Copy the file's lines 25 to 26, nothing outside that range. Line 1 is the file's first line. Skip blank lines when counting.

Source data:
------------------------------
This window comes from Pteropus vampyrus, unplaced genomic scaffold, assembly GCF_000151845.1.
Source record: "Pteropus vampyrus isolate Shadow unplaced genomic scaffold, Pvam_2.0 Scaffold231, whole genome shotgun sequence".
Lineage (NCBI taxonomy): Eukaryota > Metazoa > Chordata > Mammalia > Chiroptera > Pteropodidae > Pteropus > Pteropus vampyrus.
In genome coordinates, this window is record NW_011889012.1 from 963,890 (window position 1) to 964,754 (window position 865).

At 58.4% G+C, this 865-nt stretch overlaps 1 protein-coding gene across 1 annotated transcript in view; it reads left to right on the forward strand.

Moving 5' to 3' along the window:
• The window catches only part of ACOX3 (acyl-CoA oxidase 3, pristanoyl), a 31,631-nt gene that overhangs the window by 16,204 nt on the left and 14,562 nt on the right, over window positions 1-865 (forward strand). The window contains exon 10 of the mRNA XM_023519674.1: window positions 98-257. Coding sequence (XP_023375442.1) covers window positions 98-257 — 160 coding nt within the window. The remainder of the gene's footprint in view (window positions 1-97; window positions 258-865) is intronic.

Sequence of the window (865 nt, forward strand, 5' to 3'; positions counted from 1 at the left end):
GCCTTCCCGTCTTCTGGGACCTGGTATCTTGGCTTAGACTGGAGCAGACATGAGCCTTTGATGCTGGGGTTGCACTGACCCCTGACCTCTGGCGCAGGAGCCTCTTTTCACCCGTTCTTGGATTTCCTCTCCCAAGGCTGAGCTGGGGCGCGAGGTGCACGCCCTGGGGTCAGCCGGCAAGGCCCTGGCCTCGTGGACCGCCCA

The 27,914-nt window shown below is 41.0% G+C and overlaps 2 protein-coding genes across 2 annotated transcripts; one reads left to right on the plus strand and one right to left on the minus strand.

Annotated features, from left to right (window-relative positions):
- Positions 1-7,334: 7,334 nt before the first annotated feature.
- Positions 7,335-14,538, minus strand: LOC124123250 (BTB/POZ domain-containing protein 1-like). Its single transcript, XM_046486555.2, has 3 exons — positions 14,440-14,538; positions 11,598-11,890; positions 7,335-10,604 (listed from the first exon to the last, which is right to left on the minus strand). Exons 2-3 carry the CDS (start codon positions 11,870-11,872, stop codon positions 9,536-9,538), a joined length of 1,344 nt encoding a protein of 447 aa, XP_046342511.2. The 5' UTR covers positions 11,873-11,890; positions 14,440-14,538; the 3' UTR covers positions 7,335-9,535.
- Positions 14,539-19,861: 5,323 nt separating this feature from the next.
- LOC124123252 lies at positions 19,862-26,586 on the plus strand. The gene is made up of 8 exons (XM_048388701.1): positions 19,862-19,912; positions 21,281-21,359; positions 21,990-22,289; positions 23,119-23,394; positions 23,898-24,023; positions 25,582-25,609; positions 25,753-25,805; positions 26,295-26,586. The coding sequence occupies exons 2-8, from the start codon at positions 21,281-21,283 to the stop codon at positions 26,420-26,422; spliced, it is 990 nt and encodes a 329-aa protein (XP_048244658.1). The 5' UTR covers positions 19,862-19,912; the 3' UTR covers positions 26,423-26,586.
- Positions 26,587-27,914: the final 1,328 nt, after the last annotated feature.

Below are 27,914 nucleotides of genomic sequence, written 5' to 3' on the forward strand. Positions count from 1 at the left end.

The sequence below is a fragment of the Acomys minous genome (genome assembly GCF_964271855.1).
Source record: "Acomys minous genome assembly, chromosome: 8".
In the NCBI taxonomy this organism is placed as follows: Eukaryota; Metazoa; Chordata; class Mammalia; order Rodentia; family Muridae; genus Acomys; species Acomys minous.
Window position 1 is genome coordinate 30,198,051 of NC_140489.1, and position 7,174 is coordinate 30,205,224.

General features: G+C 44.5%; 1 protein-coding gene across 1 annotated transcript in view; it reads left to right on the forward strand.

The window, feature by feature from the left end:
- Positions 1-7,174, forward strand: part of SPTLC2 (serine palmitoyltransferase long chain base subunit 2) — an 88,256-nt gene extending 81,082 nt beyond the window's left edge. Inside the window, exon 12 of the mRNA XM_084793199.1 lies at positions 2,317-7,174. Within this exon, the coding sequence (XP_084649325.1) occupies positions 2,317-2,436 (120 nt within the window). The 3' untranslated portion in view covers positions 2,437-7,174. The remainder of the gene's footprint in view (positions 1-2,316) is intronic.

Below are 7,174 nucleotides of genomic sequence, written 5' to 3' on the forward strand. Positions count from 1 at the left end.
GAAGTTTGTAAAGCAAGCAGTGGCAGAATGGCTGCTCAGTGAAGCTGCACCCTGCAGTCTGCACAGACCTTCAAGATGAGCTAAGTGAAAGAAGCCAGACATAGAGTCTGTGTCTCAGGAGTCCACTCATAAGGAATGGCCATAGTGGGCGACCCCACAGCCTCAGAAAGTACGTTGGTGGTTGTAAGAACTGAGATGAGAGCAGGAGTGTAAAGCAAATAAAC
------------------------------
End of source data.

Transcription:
Below are 7,174 nucleotides of genomic sequence, written 5' to 3' on the forward strand. Positions count from 1 at the left end.
GAAGTTTGTAAAGCAAGCAGTGGCAGAATGGCTGCTCAGTGAAGCTGCACCCTGCAGTCTGCACAGACCTTCAAGATGAGCTAAGTGAAAGAAGCCAGACATAGAGTCTGTGTCTCAGGAGTCCACTCATAAGGAATGGCCATAGTGGGCGACCCCACAGCCTCAGAAAGTACGTTGGTGGTTGTAAGAACTGAGATGAGAGCAGGAGTGTAAAGCAAATAAAC